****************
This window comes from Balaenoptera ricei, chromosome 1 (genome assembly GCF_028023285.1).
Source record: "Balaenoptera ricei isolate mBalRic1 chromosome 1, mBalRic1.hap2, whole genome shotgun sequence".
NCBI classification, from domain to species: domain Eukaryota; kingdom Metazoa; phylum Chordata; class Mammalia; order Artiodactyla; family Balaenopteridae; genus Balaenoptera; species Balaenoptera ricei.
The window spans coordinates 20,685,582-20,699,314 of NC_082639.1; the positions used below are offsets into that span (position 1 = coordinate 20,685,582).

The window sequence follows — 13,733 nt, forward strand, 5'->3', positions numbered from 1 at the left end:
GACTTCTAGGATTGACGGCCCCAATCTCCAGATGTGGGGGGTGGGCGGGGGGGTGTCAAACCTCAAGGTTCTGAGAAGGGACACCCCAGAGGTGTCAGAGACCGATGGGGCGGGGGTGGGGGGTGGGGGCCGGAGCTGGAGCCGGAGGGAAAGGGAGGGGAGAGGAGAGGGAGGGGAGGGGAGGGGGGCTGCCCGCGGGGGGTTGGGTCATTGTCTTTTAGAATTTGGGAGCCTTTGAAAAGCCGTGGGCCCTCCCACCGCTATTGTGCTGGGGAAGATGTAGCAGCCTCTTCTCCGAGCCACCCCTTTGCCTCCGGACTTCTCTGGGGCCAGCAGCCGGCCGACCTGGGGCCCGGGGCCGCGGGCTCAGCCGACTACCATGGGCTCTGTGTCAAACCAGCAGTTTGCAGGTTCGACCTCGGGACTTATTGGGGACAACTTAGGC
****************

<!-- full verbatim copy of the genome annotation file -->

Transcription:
This window comes from Balaenoptera ricei, chromosome 1 (genome assembly GCF_028023285.1).
Source record: "Balaenoptera ricei isolate mBalRic1 chromosome 1, mBalRic1.hap2, whole genome shotgun sequence".
NCBI classification, from domain to species: domain Eukaryota; kingdom Metazoa; phylum Chordata; class Mammalia; order Artiodactyla; family Balaenopteridae; genus Balaenoptera; species Balaenoptera ricei.
The window spans coordinates 20,685,582-20,699,314 of NC_082639.1; the positions used below are offsets into that span (position 1 = coordinate 20,685,582).

The window sequence follows — 13,733 nt, forward strand, 5'->3', positions numbered from 1 at the left end:
GACTTCTAGGATTGACGGCCCCAATCTCCAGATGTGGGGGGTGGGCGGGGGGGTGTCAAACCTCAAGGTTCTGAGAAGGGACACCCCAGAGGTGTCAGAGACCGATGGGGCGGGGGTGGGGGGTGGGGGCCGGAGCTGGAGCCGGAGGGAAAGGGAGGGGAGAGGAGAGGGAGGGGAGGGGAGGGGGGCTGCCCGCGGGGGGTTGGGTCATTGTCTTTTAGAATTTGGGAGCCTTTGAAAAGCCGTGGGCCCTCCCACCGCTATTGTGCTGGGGAAGATGTAGCAGCCTCTTCTCCGAGCCACCCCTTTGCCTCCGGACTTCTCTGGGGCCAGCAGCCGGCCGACCTGGGGCCCGGGGCCGCGGGCTCAGCCGACTACCATGGGCTCTGTGTCAAACCAGCAGTTTGCAGGTTCGACCTCGGGACTTATTGGGGACAACTTAGGC